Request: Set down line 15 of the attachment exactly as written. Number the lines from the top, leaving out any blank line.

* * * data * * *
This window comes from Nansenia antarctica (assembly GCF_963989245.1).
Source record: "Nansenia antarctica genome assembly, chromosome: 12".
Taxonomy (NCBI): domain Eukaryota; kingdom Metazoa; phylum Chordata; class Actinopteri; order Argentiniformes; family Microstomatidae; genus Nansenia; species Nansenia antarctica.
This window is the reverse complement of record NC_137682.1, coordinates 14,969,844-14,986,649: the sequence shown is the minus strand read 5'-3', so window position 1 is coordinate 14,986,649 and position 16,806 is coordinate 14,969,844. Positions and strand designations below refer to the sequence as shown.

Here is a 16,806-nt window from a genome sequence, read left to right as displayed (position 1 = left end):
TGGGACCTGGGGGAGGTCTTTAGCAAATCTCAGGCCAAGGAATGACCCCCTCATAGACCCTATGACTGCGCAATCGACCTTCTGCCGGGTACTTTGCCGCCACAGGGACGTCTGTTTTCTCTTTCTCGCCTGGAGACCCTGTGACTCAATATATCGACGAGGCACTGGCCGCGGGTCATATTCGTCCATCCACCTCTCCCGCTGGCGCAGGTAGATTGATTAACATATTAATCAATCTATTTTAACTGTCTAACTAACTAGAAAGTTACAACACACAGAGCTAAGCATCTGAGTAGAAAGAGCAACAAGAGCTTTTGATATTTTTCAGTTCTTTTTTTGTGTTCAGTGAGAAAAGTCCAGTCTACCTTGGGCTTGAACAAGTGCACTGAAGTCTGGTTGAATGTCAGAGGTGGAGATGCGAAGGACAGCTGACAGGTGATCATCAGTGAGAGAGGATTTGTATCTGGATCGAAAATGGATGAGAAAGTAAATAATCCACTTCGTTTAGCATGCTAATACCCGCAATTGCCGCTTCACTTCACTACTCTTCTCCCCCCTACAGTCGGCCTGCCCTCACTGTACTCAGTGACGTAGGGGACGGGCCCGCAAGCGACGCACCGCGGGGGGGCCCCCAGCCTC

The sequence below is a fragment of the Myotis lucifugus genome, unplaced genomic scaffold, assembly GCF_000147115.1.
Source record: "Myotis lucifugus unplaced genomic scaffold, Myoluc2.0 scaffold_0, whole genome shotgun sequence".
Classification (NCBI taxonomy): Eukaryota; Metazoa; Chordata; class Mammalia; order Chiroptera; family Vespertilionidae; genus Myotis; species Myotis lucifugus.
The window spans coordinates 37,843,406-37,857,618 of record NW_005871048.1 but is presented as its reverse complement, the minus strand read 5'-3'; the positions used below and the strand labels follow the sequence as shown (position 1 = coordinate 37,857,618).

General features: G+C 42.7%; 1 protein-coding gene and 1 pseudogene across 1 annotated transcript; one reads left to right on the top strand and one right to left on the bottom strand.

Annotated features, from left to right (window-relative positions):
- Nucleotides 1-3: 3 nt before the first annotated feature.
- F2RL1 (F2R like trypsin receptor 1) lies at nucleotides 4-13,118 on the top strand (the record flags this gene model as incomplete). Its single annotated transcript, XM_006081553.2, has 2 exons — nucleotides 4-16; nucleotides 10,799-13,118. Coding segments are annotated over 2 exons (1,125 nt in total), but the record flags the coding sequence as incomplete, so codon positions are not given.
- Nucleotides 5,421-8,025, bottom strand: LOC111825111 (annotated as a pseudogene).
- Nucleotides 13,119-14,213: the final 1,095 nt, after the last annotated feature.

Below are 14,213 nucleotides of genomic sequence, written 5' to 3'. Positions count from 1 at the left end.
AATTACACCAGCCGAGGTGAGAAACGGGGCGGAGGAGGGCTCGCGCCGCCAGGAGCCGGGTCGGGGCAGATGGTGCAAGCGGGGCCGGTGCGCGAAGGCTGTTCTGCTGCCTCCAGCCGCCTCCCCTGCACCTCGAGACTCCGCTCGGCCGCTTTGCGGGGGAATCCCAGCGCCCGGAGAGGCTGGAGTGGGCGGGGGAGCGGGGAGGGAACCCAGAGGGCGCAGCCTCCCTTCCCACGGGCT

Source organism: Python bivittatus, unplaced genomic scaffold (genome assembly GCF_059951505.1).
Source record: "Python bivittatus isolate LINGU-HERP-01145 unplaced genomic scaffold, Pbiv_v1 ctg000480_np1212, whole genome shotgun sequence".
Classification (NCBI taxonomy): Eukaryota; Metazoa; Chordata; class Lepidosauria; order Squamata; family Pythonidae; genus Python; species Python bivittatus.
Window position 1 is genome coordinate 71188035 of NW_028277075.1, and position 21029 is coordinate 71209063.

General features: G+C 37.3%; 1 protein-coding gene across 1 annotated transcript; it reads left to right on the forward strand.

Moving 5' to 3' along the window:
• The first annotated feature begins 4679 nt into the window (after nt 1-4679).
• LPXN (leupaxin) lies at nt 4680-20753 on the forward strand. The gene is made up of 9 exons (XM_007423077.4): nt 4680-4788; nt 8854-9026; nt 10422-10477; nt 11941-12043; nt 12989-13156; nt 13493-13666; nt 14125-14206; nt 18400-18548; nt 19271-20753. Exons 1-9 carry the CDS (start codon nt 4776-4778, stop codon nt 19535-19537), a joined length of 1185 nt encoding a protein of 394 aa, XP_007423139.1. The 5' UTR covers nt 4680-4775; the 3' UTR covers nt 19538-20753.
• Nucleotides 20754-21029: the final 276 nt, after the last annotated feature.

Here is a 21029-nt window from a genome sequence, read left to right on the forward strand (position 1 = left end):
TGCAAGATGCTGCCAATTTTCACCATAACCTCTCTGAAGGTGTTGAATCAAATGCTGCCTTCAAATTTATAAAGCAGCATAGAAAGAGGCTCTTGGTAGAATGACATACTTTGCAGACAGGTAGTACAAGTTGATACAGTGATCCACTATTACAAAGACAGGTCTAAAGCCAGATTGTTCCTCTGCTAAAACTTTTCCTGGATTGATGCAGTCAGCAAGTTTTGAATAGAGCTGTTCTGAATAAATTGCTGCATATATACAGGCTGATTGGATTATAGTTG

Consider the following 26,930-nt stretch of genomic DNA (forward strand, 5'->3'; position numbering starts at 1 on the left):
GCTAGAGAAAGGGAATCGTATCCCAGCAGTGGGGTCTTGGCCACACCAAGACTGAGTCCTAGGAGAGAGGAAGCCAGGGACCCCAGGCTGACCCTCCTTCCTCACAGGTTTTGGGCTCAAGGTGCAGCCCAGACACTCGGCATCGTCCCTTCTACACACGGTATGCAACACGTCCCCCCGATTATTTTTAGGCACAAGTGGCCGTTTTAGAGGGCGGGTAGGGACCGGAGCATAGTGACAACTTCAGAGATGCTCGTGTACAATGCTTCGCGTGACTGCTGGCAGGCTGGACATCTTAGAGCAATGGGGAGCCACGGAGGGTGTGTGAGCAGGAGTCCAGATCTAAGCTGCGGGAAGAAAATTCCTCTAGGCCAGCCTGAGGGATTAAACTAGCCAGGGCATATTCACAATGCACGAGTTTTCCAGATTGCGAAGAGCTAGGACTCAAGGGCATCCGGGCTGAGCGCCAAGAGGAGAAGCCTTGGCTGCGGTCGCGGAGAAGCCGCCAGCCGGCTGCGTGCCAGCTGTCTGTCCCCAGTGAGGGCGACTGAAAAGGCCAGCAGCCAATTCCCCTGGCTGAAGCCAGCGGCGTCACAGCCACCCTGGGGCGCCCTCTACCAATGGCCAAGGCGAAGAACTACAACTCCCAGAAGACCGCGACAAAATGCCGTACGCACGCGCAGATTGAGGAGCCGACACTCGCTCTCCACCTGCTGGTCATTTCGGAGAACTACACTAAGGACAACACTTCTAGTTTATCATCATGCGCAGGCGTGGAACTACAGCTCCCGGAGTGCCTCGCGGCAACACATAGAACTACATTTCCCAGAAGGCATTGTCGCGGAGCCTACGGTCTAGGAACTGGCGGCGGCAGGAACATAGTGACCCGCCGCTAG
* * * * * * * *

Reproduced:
- Nucleotides 5,421-8,025, bottom strand: LOC111825111 (annotated as a pseudogene).